Ad Agency Liability for Deceptive Endorsements
The FTC is also proposing to add a new Section 255.1(f) to address the liability of intermediaries, such as advertising agencies and public relations firms, in connection with their role in disseminating deceptive endorsements. Here, the FTC says that they may be liable if they "knew or should have known" that the endorsements were deceptive. The FTC explains that "advertising agencies that intentionally engage in deception or that ignore obvious shortcomings of claims they disseminate may be liable." The FTC also says that agencies may be liable for endorsers' failure to include proper disclosures, "whether by disseminating advertisements without necessary disclosures or by hiring and directing endorsers who fail to make necessary disclosures."
Using Models to Represent Real Endorsers
From time-to-time, advertisers ask whether it's problematic to use a real testimonial with a fake photo. In what should be a welcome change to the Guides, the FTC is proposing to add a new Section 255.1(g), which states that it's ok to use an endorsement along with a photo of a person that's not the endorser so long as it doesn't "misrepresent a material attribute of the endorser."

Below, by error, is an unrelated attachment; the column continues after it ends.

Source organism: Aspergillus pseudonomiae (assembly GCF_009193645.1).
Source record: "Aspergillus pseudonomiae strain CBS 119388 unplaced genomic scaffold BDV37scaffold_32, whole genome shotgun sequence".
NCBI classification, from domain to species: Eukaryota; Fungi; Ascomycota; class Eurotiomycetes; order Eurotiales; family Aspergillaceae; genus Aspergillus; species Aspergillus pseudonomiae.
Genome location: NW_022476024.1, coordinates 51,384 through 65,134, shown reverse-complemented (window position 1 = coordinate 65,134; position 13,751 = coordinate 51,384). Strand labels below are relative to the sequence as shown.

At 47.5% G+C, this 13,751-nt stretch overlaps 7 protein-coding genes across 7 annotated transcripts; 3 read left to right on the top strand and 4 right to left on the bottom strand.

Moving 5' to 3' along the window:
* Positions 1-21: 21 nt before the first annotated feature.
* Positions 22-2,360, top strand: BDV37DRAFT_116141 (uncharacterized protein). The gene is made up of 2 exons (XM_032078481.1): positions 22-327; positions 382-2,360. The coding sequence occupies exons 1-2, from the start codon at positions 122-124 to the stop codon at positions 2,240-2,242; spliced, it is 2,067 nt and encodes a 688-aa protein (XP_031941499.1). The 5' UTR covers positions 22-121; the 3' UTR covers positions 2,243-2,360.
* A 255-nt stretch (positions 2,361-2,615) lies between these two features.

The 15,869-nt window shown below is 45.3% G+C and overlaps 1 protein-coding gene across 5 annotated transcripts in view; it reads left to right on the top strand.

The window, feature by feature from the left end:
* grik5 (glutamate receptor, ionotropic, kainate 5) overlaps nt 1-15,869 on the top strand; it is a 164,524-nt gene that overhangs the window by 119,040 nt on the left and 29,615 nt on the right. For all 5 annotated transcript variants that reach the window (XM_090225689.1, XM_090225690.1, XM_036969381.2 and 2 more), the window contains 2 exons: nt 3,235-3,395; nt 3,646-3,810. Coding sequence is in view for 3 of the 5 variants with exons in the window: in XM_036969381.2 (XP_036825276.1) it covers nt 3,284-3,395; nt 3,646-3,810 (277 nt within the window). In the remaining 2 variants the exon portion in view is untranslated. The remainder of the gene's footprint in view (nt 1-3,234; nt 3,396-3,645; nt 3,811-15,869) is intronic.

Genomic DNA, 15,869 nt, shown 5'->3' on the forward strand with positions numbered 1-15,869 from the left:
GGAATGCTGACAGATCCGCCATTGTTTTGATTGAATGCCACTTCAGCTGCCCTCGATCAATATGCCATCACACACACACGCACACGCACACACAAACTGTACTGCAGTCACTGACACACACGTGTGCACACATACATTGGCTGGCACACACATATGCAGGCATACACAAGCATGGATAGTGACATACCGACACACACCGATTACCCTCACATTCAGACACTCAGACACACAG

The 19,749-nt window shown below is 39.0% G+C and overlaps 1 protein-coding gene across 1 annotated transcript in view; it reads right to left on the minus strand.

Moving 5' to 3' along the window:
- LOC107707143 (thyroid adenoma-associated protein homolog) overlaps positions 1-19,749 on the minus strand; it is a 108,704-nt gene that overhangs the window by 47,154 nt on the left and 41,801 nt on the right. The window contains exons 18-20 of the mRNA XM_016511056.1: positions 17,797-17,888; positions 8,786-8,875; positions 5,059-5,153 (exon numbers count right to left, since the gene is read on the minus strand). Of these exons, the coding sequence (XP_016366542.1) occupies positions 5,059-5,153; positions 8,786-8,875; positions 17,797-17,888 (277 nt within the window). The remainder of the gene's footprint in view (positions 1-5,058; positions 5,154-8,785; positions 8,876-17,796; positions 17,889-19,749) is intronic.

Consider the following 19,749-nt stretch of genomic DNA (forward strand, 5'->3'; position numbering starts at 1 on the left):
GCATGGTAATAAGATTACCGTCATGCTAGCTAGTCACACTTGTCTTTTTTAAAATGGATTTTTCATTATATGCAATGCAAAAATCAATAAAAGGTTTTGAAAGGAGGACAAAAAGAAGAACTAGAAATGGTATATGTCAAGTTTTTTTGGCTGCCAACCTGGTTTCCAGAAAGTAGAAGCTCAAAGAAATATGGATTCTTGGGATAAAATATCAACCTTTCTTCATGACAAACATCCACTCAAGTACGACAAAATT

In Example 1 (the building contractor), the FTC clears up another important question for advertisers. Here, the FTC says that advertisers don't have an obligation to take down old social media posts that contain endorsements, even if the endorsement is no longer valid. The FTC gave the example of a building contractor who endorsed some paint, but then the formulation of the paint changed. The FTC explains, "there is no obligation to modify or delete their post as long as the date of the post is clear and conspicuous to viewers." Importantly, though, if the original post gets reshared by advertiser or the endorser, then they do have to ensure that the endorsement is still valid.
The FTC is proposing to delete Example 2 (the administrative assistant), which explains that someone shown trying out a keyboard for the first time in a television commercial doesn't need to be a bona fide user of the product. The FTC wants to delete this example because "it is patently obvious that a person asked to try unmarked products and pick the best one is not communicating that she or he is a regular user of the selected product."